The mandolin has a unique rich treble, which makes it very captivating to the audience. It’s a charming instrument, and you are likely to enjoy learning it.
Therefore, if you’re sure this is the journey you want to take, don’t give up no matter how painful it gets or slow, you think you’re.
Remember, most learners are slow in the beginning, and it’s their perseverance that makes them admirable today. Keep going!
Tips for Beginners on How to Get Started with Learning Mandolin
a). Listen to As Much Mandolin Music as Possible
You can’t work on bettering yourself without motivation. If you listen to good mandolin tunes, you will aspire to produce similar sounds.
With the many easily downloadable music online, you can’t run out of options.
b). Get an Accountability Partner or Teacher
When you’re trying out something new, such as playing mandolin, it’s difficult to tell whether you’re heading in the right direction.
Therefore, having an accountability playing partner will help you learn from your mistakes. It’s easy for someone else to point out issues as you play and suggest useful corrections.
When choosing a tutor or a partner, choose one that focuses on the kind of music you’re playing. You can’t expect a bluegrass professional to be the best choice for your classical music performances.
c) Always Have Your Mandolin Close By
Your mandolin should always be within reach. Think of it this way, when you see it, you can create time to play it.
This should be your mantra, especially if you have a busy schedule. And the best way to achieve this is by getting a quality mandolin stand to accommodate your instrument.
Practice during your free time, no matter how squeezed it might seem.
If other people are using the room or have small kids, store it in the nearby room/space, where you can easily see your mandolin and won’t be challenging to access it.
d) Play Everyday
Just like learning a foreign language, you can only get better mandolin playing skills with regular practice. Therefore, if you can, play your instrument every day.
If you find the pre-arranged training sessions boring, start playing it your favorite tunes for fun. The important thing is to get a hold of your instrument as much as possible, to improve your skills.
e). Record Yourself
Ensure you record yourself playing. Afterward, listen to yourself and see if you like what you hear. Do you like your sound? What can you do to improve it?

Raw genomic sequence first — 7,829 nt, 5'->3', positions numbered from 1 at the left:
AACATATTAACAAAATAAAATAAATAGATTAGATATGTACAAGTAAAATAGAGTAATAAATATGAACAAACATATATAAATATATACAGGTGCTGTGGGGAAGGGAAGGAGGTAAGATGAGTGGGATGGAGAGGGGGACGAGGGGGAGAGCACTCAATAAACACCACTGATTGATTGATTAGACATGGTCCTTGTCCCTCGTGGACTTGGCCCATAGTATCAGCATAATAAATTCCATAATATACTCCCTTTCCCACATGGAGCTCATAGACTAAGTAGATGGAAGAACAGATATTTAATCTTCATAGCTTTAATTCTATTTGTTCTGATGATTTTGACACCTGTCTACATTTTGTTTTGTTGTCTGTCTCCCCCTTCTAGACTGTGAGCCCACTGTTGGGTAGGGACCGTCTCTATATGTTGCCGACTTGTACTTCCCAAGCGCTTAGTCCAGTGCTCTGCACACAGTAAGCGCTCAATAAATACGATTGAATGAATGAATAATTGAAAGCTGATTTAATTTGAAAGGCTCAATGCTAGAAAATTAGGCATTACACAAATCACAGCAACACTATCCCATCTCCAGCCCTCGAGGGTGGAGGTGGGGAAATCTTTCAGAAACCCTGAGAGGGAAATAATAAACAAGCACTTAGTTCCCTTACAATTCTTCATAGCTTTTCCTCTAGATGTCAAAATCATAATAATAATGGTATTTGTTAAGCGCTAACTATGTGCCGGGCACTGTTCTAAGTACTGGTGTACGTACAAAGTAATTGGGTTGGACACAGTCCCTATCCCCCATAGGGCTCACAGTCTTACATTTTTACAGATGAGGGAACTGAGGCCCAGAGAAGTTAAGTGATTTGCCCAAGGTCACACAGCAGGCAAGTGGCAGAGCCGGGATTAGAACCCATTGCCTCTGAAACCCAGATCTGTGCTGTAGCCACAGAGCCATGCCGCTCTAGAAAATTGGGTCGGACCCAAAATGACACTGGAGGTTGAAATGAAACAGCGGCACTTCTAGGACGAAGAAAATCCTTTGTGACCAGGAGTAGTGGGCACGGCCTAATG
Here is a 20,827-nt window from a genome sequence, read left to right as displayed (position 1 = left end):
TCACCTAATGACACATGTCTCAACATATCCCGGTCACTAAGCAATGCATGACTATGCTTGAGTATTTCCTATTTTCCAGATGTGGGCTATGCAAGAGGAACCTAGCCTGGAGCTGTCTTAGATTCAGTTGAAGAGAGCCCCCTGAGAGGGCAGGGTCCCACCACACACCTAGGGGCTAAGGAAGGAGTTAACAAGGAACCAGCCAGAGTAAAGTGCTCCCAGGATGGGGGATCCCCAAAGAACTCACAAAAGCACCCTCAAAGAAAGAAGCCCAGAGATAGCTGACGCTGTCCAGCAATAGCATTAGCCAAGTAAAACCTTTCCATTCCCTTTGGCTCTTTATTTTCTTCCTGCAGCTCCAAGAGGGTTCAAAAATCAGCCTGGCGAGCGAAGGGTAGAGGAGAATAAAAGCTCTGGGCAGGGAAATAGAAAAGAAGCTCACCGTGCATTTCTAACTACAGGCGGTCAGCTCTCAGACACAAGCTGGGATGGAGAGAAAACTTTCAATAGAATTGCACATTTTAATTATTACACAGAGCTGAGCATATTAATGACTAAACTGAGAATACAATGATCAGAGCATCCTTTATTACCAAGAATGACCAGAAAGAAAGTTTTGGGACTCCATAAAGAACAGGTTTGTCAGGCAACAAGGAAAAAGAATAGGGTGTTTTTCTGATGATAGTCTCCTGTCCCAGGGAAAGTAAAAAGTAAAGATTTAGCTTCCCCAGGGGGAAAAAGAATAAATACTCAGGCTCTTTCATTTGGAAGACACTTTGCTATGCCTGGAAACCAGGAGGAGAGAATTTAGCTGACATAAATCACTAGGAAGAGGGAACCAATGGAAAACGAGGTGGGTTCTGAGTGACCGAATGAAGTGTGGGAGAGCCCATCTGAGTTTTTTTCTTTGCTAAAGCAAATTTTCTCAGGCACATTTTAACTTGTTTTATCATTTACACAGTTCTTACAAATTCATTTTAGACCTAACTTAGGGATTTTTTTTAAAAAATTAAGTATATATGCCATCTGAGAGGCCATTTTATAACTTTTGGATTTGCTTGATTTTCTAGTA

Since it’s easy to store recordings, you can use them to measure your growth.
The good news is that you don’t need an expensive recorder for this. Use your mobile phone or a cheap handheld recorder.
If you have a playing partner or tutor, let them help with the recording. Family members and friends will also come in handy.
This video will help you get started:
How Long Does It Take to Learn Mandolin?
First, I would like to say that how fast you learn the mandolin primarily depends on how much time you’re willing to dedicate to it.
Assuming you have enrolled in a teacher-led lesson, and can comfortably play for around an hour every day of the week, then you should have a decent knowledge of your instrument by the 3rd month.
But it won’t be until the lapse of another year of practice that you can confidently say you’re proficient.
Also, this depends on the type of music you wish to play. For example, if you have a liking for classical/orchestra performances, it could take you up to two years to master sufficient playing skills.
As you can see, patience and consistency are key.
FAQs About How to Play the Mandolin for Beginners
What Is A Good Mandolin for Beginners?
A good mandolin for a beginner should be easy to pick and pretty affordable.
For that, I would recommend the Vangoa Mandolin A Style Acoustic Electric Mandolins and the Kentucky KM-150 Standard A-model Mandolin.
For more details, check out my previous article on the “Best Beginner Mandolin.”
Do You Strum or Pick A Mandolin?
Both. You can strum the chords when accompanying a singer or another instrument, or pick tunes and melodies, though the latter is less common.
Why Does Mandolin Have Double Strings?
The main reason for double strings in the mandolin is to help players achieve desirable volume and a sustainable note, which could otherwise be too quiet with single short scale strings.
Also, most string instruments were paired in olden days, and it’s the mandolin that has managed to maintain this.
Can A Mandolin Be Tuned Like A Guitar?
Yes, you can. But it will be hard for you to play. You need space on that tiny mandolin fretboard. It’s better to learn those mandolin chords.
Beginner mandolin players need to identify their style, know how to select the right instrument, and maximize the use of the various available resources if they want to make the learning process easy.
If you diligently follow the insights offered in this article, there’s no reason why you can’t learn how to play your instrument.
Also, don’t forget to remain positive, always!